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Chickpea, Chorizo and Red Onion Scotch Eggs

by Caroline Craig & Sophie Missing from The Little Book of Lunch

Chickpea, Chorizo and Red Onion Scotch Eggs recipe from The Little Book of Lunch cookbook. This easy recipe makes three tempting Scotch eggs. They'll be gone in a flash!


There is no denying that this is more of a labour of love than most of the other recipes in this book, but these are really worth making as a treat, as they are so much nicer than any scotch eggs you could buy from the shops (unless you work next to Fortnum & Mason). The most intimidating thing about making your own scotch eggs, apart from the presence of scalding oil (and we would recommend that you make these the evening before, as depp-frying first thing in the morning is a bit stressful) is gauging whether the meat is cooked through. Luckily, you don’t have to worry about that here.

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6cm piece of cooking chorizo, skinned and diced very finely
1/2 red onion, chopped
4 large eggs
2 x 400g tin chickpeas, drained
4 tbsp olive oil
1 tsp paprika
1/4 tsp chilli flakes
generous squirt of tomato ketchup
1 1/2 cups panko or regular breadcrumbs
1 tbsp flour
vegetable oil, for frying
salt and freshly ground black pepper


The night before:

Fill a pan, large enough to hold 3 eggs, with cold water and put on to boil. Put a small pan on a medium heat and, once hot, add the chorizo and onion (you don’t need oil as the chorizo will release oil as it cooks). Leave for 5 minutes, stirring occasionally; you want everything to soften, but not to crisp, so make sure to keep an eye on it. As soon as everything is nice and soft, turn the heat off.

Once the water is boiling, gently lower 2 eggs into it, setting your timer immediately. Turn up the heat if necessary: the water needs to remain at a steady, although not violent, boil. Leave for 6.5 minutes and then remove from the heat, drain the water, and run cold water over the eggs in the pan for 3 minutes.

Pour the chickpeas into the pan of chorizo and onion and place on a sturdy heatproof surface. Begin to mash, using a potato masher, slowly adding the olive oil as you do so. The chickpeas should begin to break down and form a sort of mash, helped by the oilve oil. When it has reached this consistency, season to taste, and add the paprika, chilli and a couple of squirts of ketchup. Mix again. You should be able to pick up a bit of mixture and squidge it into a ball.

Fill two bowls: the first with breadcrumbs (add salt and pepper to these), and the other with the remaining egg, beaten. Pour the flour on to a clean plate. Your Scotch egg station is now ready.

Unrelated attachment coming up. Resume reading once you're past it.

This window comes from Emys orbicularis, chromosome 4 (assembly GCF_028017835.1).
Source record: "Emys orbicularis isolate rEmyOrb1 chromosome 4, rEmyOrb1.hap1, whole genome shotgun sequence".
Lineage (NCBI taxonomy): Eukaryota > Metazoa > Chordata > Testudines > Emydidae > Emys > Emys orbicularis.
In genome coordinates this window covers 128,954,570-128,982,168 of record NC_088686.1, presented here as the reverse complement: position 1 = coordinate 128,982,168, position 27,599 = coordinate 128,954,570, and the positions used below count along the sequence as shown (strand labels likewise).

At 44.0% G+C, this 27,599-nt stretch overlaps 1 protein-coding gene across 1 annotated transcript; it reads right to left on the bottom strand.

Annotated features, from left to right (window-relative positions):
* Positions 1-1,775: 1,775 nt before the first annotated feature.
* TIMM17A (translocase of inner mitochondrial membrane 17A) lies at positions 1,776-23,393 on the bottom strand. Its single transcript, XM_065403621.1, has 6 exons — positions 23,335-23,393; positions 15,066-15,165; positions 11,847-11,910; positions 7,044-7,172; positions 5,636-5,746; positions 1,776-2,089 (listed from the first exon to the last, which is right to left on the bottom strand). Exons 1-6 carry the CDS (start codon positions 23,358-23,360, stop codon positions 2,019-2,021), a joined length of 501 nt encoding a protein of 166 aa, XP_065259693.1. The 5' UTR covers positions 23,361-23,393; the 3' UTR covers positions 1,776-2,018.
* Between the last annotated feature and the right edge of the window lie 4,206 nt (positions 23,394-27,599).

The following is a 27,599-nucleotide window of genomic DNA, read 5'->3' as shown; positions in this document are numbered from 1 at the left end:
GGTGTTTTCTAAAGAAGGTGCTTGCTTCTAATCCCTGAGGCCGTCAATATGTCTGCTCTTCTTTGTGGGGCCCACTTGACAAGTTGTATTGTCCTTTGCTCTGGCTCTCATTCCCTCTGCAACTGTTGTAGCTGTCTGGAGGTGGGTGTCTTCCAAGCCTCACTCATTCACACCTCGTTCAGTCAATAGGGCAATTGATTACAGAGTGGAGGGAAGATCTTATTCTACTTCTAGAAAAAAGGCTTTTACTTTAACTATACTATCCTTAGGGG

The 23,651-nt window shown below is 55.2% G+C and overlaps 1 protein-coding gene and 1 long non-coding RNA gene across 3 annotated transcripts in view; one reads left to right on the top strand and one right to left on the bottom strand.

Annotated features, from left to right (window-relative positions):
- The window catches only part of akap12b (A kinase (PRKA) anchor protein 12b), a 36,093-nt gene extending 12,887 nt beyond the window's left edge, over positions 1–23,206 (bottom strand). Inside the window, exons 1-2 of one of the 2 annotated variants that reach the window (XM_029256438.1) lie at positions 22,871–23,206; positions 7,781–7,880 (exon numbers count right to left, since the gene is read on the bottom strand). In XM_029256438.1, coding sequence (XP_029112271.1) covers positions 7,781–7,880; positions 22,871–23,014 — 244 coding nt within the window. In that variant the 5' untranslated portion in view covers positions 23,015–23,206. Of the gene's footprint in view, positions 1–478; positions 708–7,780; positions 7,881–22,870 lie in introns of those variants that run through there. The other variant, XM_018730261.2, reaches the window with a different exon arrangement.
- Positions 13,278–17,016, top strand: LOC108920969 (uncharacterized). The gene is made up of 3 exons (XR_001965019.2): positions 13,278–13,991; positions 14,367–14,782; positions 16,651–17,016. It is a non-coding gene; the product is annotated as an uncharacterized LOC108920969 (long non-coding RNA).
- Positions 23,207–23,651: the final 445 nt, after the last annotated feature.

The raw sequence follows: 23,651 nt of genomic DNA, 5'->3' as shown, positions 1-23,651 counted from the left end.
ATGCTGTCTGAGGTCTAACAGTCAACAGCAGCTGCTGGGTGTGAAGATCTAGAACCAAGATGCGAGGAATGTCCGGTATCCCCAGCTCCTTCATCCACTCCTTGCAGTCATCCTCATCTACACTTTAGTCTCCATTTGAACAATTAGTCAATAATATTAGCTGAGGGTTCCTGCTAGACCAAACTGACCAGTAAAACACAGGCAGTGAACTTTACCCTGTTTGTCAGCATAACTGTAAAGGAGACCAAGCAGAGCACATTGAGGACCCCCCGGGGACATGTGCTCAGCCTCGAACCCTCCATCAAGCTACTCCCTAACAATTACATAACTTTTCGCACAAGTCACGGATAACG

Remove the eggs from the pan of cold water and carefully peel. It helps with the painful process of peeling if you do it under cold running water.

Take a 20cm piece of cling film and place 2 large spoonfuls of the chickpea mis on to it. Mash this down with your hands, making sure that there are no holes. Place a peeled boiled egg on top, and, using the cling film like a blanket, wrap the chickpea mixture around it. Gently mould the chickpea mix around the egg, filling in any gaps with extra mix. Once you are happy with the shape (try to make it even, to help it fry evenly), roll in the flour, then dip into the beaten egg and finally dip into the breadcrumb bowl. Make sure that the whole thing is evenly covered in breadcrumbs (you may have to pat them in). Place on a clean plate. Repeat this process for the two remaining eggs: you will need to wash your hands several times.

Add the oil to a large non-stick pan and heat until very hot. Test this by dropping a breadcrumb into the pan: if it sizzles and goes brown you’re good to go. Carefully (and do be careful: it may sound obvious but burning oil, especially in the face, hurts) lower the scotch eggs into the pan. Leave them to cook for approximately 40 seconds on each side, turning them with a spoon so that they are evenly cooked and golden brown all over. It is tempting to start doing the washing up now, but they burn really easily, so probably best to hold off. Once they are cooked, turn off the heat and remove from the pan with a slotted spoon, placing on a plate lined with a couple of pieces of kitchen paper. Leave to cool. If your eggs have suffered some casualties, don’t worry too much. Just treat them like burnt toast and, onice it has cooled down a bit, gently scrape off any offending too dark breadcrumbs.

In the morning:

Lina a Tupperware or lunch container with kitchen paper and add your egg (or eggs, if you’ve gone for two – and there is never any shame in going for two). A small jam jar of mayonnaise mixed with chilli sauce is a good accompaniment – nestle into the Tupperware and refrigerate once you get to work.

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